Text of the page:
On the personal level, Radhakrishnan said her work is especially rewarding and involves a great deal of interaction with the local population, and includes teaching school children and learning about customs and crafts. "I've been able to help with adding to the local school curriculum to encourage creativity and understanding," she said. "Edirisa creates workshops that require debate and different approaches when facing academic questions, and recently, I have developed and presented these activities in the classroom."

When her eight weeks in Uganda are over, Radhakrishnan said she knows the experience will live on in her mind. "One of the most beneficial elements of my trip will be looking at things with a broader, more global perspective," she said. "It's also great to see how crucial it is to interact with local cultures and customs when looking toward growth in the future."


During his summer internship in Nicaragua, Isaiah Usher, a rising sophomore, is examining issues of health and education in Nicaragua, and has had the opportunity to help teach a first-grade class. (Photo: Courtesy of Isaiah Usher)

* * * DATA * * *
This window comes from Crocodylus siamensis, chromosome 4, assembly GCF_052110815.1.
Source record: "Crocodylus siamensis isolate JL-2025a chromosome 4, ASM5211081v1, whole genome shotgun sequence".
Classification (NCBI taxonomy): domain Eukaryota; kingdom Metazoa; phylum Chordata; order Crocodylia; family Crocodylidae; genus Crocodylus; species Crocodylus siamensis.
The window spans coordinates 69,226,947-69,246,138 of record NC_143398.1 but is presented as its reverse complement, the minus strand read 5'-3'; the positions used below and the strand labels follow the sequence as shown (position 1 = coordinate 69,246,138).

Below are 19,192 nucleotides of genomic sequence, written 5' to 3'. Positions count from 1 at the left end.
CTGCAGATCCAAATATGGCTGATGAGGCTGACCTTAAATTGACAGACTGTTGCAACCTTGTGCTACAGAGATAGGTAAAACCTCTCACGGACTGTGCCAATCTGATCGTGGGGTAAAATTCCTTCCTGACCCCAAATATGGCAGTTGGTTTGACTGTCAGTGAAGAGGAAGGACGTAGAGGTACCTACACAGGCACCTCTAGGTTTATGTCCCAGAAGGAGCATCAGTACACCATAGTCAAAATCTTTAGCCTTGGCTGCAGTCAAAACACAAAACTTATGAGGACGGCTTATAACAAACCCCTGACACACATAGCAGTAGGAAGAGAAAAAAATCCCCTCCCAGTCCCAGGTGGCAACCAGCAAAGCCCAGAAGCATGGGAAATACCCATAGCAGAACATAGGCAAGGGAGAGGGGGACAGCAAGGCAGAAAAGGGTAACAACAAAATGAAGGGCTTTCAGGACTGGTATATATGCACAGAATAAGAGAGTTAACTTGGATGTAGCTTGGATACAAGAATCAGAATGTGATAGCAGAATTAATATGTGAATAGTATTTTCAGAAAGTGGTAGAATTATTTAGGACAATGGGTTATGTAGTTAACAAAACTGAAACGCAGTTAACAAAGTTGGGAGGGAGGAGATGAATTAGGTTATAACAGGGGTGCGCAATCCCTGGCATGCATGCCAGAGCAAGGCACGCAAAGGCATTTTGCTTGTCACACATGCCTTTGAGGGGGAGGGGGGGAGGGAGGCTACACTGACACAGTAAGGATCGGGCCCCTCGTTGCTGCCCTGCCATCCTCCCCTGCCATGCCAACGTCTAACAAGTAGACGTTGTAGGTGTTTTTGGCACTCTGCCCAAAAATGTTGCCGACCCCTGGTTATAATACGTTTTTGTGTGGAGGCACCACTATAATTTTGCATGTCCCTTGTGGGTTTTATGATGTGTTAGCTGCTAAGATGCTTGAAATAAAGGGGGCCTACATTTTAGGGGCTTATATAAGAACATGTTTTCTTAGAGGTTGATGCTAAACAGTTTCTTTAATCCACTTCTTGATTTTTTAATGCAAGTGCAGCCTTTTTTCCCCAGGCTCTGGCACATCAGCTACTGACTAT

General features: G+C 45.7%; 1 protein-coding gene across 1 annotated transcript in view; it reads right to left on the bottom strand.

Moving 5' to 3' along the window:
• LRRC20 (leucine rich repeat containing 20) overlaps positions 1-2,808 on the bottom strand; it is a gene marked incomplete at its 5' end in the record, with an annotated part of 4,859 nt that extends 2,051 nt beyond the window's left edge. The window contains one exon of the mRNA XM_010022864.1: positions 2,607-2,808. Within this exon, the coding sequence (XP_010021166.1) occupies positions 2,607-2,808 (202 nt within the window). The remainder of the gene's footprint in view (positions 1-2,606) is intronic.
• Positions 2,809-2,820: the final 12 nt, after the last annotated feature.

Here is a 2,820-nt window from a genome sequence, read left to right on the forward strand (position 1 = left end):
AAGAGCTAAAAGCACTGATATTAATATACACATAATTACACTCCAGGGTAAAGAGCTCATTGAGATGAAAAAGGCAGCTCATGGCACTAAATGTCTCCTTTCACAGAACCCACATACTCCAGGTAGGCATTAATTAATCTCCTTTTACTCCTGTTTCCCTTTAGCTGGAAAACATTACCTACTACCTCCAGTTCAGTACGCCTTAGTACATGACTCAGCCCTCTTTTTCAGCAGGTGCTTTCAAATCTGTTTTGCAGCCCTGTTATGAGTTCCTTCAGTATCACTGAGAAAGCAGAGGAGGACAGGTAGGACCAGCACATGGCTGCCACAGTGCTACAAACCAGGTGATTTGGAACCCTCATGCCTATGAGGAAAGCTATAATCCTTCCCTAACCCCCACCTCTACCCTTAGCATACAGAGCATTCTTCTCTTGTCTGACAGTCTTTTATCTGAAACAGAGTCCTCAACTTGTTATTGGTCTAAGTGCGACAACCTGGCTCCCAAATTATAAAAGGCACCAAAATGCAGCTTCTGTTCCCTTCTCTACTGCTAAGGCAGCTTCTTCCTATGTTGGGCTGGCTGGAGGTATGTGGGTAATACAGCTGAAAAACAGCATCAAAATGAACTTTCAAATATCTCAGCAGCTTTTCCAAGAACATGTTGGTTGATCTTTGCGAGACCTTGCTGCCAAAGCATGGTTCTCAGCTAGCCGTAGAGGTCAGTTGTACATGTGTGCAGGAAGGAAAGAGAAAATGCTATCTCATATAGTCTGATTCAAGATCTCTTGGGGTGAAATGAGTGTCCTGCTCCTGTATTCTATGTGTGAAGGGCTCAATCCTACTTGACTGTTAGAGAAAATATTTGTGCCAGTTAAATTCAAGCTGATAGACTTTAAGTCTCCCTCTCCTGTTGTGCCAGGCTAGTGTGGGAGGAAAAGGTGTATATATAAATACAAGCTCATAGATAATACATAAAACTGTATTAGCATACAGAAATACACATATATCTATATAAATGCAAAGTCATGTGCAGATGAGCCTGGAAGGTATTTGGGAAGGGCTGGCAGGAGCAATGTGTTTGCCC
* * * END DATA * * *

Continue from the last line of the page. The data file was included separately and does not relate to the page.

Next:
Isaiah Usher -- Granada, Nicaragua

Rising sophomore Isaiah Usher, who is from Shoreham, Vt.,  chose an internship in Nicaragua for several reasons. He explained that he wanted to learn about issues of international development in poor, rural communities by focusing on the key concerns of education and health. He also was eager to improve his Spanish. And, "most importantly," he said he specifically wanted to "spend a summer in service."

Usher is working on the health team with La Esperanza Granada, which he said "provides a helping hand to the many disadvantaged children in Nicaragua without compromising their, or their parents', dignity and self-respect."

Among his many tasks, Usher is helping the nongovernmental organization assist with eye exams in order to provide children with glasses, as well as organizing dental work. He also is helping to teach a first grade class in La Prusia.

His experiences with La Esperanza Granada, as well as from living in the home of a hard-working, large family, are solidifying Usher's intention of pursuing studies in international development and aid as his Princeton career progresses.

"I now have faces, days, a way of life to put to the case studies and the examples that I will study," he said. "I hope that this experience will lead to a greater understanding."

Usher added, "This realization -- that helping people will not be easy or smooth -- is something that I think is really important to experience for oneself, and I am glad I have had that here in Nicaragua."